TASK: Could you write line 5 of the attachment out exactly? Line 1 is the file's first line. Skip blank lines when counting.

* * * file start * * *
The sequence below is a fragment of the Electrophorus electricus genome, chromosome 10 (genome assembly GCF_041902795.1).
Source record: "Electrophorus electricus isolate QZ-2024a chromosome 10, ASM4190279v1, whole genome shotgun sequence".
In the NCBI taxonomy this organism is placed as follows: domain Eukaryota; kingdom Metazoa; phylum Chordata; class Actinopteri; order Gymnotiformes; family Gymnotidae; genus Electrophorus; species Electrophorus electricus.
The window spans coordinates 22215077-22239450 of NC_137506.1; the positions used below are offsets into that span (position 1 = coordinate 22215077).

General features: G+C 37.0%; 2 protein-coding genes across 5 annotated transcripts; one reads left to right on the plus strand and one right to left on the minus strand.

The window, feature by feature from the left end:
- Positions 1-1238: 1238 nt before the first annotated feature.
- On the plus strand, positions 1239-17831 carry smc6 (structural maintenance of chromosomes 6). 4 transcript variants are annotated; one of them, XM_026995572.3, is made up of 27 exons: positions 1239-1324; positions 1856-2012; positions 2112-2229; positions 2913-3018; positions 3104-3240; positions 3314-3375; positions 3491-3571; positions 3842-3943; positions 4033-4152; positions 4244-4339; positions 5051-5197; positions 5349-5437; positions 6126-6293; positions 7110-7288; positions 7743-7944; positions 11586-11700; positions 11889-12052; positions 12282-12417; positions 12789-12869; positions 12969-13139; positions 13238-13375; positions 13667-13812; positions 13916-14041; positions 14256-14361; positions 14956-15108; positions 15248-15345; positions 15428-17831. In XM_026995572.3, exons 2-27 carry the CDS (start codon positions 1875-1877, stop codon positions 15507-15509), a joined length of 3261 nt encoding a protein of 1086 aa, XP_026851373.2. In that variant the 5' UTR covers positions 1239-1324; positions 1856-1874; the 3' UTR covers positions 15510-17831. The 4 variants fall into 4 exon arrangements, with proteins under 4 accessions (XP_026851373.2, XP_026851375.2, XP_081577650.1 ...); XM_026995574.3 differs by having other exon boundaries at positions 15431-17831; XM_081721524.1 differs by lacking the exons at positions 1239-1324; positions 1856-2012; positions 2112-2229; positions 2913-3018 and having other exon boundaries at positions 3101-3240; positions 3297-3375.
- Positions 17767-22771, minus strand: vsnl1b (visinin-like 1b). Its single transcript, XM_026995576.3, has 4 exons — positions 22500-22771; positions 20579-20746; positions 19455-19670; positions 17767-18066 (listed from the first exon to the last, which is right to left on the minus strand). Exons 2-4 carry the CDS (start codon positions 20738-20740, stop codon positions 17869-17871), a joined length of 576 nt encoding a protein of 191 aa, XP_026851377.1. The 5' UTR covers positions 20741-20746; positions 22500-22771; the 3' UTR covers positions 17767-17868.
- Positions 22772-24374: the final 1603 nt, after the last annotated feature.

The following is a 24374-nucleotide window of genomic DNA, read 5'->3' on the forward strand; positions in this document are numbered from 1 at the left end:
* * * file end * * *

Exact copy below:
General features: G+C 37.0%; 2 protein-coding genes across 5 annotated transcripts; one reads left to right on the plus strand and one right to left on the minus strand.